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Origins: How the Earth Made Us Reviews

Origins: How the Earth Made Us  by Lewis Dartnell

Origins: How The Earth Made Us

Lewis Dartnell

4.17 out of 5

3 reviews

Imprint: The Bodley Head Ltd
Publisher: Vintage Publishing
Publication date: 31 Jan 2019
ISBN: 9781847924353

Dartnell has a rare talent in being able to see the big picture - and explaining why it matters' PETER FRANKOPAN, author of The Silk RoadsWhen we talk about human history, we focus on great leaders, mass migration and decisive wars.

  • The TimesBook of the Year
5 stars out of 5
Gerard DeGroot
18 Jan 2019

"This fascinating book shows the role that tempestuous Planet Earth plays in driving human history"

Earth is in a constant state of flux. In the late 1950s construction workers digging in Trafalgar Square found the remains of rhinos, hippos, elephants and lions. That was once the norm in the previous interglacial period. The interglacial, which provided the conditions for man’s extraordinary progress, started about 12,000 years ago. It will come to an end. That is certain. What will happen next is anyone’s guess, but it’s bound to involve a lot of ice. Perhaps the most profound lesson of this superb book is that nothing is permanent, or predictable.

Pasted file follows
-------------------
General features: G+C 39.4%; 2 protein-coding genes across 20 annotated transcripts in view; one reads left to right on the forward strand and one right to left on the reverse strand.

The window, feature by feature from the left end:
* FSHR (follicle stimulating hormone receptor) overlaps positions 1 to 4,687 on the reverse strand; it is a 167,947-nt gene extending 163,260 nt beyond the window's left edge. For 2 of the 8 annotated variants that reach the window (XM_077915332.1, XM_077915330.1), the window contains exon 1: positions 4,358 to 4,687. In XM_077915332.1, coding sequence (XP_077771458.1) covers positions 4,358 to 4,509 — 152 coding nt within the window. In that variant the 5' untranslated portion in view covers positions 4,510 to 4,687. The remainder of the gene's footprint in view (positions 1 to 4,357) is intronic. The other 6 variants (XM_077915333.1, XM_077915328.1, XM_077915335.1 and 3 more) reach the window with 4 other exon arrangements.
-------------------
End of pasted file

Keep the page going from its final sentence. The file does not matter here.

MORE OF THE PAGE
3 stars out of 5
1 Feb 2019

"snappily written"

Origins, snappily written, is a fast read, unencumbered in the text by acknowledgement of sources, although the briefest possible notes supply references. Its brief discursions are fascinating too... A canny synthesis, the book is less original than it wants to appear, being in the tradition established by Jared Diamond’s Guns, Germs and Steel of 1997, doubtless also hoping to emulate the success of Tim Marshall’s Prisoners of Geography of 2015 (444,500 sales in the UK). 

2 stars out of 5

"Dartnell is deplorably unambitious. "

Wonderful books have helped us understand how environment intersects with human agency in making our world. I think, for instance, of Martin Jones on the beginnings of agriculture, Roland Bechmann on the ‘roots’ of Gothic architecture, Jared Diamond on the reasons for Eurasian and North African precocity in innovation, William MacNeill on how disease helped dissolve Europe’s New World empires and Geoffrey Parker on the ‘global crisis’ of the 17th century. There is still an unfilled niche for a work on the theme of Origins that does this subject justice.